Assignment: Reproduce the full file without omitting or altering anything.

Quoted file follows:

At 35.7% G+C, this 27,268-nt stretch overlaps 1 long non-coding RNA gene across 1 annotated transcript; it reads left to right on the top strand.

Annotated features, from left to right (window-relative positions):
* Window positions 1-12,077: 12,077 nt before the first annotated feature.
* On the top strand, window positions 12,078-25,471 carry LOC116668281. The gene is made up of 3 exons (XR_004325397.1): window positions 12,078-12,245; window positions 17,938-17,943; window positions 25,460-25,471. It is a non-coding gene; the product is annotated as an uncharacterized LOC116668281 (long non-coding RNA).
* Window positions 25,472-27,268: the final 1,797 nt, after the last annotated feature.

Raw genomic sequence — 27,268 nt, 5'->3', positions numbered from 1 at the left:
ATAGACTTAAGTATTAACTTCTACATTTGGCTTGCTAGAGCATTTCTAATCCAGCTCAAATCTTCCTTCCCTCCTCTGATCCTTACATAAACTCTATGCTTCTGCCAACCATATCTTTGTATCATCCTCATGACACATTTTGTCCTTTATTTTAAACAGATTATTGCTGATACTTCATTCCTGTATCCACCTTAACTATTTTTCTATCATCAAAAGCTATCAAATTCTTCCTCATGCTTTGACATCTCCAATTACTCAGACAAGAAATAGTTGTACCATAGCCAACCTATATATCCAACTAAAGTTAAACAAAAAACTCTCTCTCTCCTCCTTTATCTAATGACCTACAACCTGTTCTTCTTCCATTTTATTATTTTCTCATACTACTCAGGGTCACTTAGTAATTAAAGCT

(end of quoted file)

At 35.7% G+C, this 27,268-nt stretch overlaps 1 long non-coding RNA gene across 1 annotated transcript; it reads left to right on the top strand.

Annotated features, from left to right (window-relative positions):
* Window positions 1-12,077: 12,077 nt before the first annotated feature.
* On the top strand, window positions 12,078-25,471 carry LOC116668281. The gene is made up of 3 exons (XR_004325397.1): window positions 12,078-12,245; window positions 17,938-17,943; window positions 25,460-25,471. It is a non-coding gene; the product is annotated as an uncharacterized LOC116668281 (long non-coding RNA).
* Window positions 25,472-27,268: the final 1,797 nt, after the last annotated feature.

Raw genomic sequence — 27,268 nt, 5'->3', positions numbered from 1 at the left:
ATAGACTTAAGTATTAACTTCTACATTTGGCTTGCTAGAGCATTTCTAATCCAGCTCAAATCTTCCTTCCCTCCTCTGATCCTTACATAAACTCTATGCTTCTGCCAACCATATCTTTGTATCATCCTCATGACACATTTTGTCCTTTATTTTAAACAGATTATTGCTGATACTTCATTCCTGTATCCACCTTAACTATTTTTCTATCATCAAAAGCTATCAAATTCTTCCTCATGCTTTGACATCTCCAATTACTCAGACAAGAAATAGTTGTACCATAGCCAACCTATATATCCAACTAAAGTTAAACAAAAAACTCTCTCTCTCCTCCTTTATCTAATGACCTACAACCTGTTCTTCTTCCATTTTATTATTTTCTCATACTACTCAGGGTCACTTAGTAATTAAAGCT